What is a Land Acknowledgment, and why have we created one?
A Land Acknowledgment is a formal statement that recognizes and respects Indigineous Peoples as traditional stewards of our land, and the lasting relationship that exists between Indigineous Peoples and their traditional territory. We have created a Land Acknowledgment as a way to express our gratitude and appreciation to those people who lived, worked, loved, and thrived on this land long before us. It is important for us to understand the history that brought us to live on this land, and to understand our place within that history. This process helps us to cultivate mindfulness, kindness, and our sense of community responsibility, here in the place we live.
Our Land Acknowledgment
The staff, students, and parents of our Emerson-Williams Elementary School community would like to formally and sincerely acknowledge the fact that our school rests on the ancestral land of the Wongunk Tribe of Wethersfield, Connecticut. The Wongunk were teaching and learning on this land first. We honor and respect this land, and we are grateful to all the people who have cared for this land throughout the generations.
The Wongunk were Eastern Algonquin indiginous people who lived along the Connecticut River in central Connecticut. Their main village, Wongunk (meaning “where the river bends”) is also how the tribe got its name. The Wongunk village was located on the east side of the river, but they had at least a half a dozen villages on both sides of the river. While the name Wethersfield came from the European settlers, the Wongunk referred to our town as Pyquag.
The Wongunk Tribe has many name variants (Wangunk, Wongum, Mattabesett, Mattabesch, Pyquag, River Indians, Middletown Indians, and Sequins.) They lived in Wethersfield and cared for this land during the early part of the 1600s. While the Wongunks lived in Wethersfield, they also had major settlements in Portland and Middletown.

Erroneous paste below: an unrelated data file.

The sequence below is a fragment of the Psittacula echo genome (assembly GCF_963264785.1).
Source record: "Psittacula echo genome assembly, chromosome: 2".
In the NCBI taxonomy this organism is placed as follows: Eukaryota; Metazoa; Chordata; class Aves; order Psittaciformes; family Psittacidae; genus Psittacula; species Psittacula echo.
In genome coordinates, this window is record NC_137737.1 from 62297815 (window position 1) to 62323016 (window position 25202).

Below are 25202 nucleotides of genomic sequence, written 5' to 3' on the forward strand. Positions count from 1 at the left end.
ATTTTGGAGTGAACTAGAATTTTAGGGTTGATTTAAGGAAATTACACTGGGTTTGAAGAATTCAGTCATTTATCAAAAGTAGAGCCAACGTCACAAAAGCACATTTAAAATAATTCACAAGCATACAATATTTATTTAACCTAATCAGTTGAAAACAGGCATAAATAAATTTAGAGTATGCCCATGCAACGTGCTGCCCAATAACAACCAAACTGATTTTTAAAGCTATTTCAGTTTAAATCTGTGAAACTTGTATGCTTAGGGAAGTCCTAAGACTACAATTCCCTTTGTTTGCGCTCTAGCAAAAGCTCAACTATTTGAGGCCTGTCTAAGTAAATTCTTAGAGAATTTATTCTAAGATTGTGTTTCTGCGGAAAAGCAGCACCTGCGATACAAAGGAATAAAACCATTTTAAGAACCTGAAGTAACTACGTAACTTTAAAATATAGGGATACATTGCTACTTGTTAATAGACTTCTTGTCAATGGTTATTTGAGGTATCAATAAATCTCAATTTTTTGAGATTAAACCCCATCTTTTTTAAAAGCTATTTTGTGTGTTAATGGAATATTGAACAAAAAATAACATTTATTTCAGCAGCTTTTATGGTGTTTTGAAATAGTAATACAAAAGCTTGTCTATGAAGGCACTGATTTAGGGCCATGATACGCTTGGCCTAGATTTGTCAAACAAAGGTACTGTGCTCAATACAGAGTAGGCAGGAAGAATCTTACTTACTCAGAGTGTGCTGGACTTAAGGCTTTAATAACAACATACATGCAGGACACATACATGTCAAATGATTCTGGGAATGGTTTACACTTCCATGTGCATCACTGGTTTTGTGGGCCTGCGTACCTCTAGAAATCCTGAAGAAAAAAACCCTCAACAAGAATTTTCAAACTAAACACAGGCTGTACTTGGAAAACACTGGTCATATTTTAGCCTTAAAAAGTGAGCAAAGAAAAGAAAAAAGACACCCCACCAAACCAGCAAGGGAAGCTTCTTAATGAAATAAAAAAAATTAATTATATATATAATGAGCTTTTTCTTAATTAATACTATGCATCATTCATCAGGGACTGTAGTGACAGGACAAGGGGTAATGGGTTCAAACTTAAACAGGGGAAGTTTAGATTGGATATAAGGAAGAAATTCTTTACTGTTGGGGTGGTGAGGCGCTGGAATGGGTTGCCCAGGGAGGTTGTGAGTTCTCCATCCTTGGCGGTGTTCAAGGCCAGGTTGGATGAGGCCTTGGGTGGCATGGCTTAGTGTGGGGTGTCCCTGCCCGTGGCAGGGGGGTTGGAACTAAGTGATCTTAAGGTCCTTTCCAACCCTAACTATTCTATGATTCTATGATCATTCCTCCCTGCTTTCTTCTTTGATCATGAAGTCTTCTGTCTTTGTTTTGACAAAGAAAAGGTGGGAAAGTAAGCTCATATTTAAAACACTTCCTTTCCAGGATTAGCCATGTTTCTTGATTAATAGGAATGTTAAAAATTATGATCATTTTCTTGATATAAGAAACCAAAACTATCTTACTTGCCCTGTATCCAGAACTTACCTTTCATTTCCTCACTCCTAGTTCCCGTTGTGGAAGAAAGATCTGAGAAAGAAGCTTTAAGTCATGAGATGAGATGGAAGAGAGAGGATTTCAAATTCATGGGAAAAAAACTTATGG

While it is not clear exactly when the Wongunks first came into contact with the Europeans, the first recorded contact was in 1614. In subsequent years, the Wongunk land became a focal point for the European fur trade. The tribe’s location along the Connecticut River, provided close access to nearby inland forests, where fur-bearing animals thrived. Marsh hay in the low meadows and the rich soil attracted many settlers who planted their farms on the terrace above the river. The forests also provided tremendous timber for houses. Like many other Native American tribes, the Wongunk fell victim to English colonization. In 1634, English colonists began to settle in Wethersfield. With English colonization, the Wongunks also suffered diseases, broken promises, and enslavement. It is likely the Wongunks were the first enslaved people in Wethersfield, in the early 1600s. While the Wongunks sold the land in Wethersfield to the English, the land deals between the Wongunks and the English contained broken promises that led to conflicts between the Wongunks and the English.
It is interesting to note that the Wongunks operated under a system of Matrilineal Kinship, where the tracing of kinship was done through the female line. The Wongunk women shared responsibilities and power within this tribe.
While the Wongunks today are not recognized as a tribe by either the United States federal government, nor the state of Connecticut, we would like to honor them for living on this land and caring for this land prior to the arrival of the European settlers.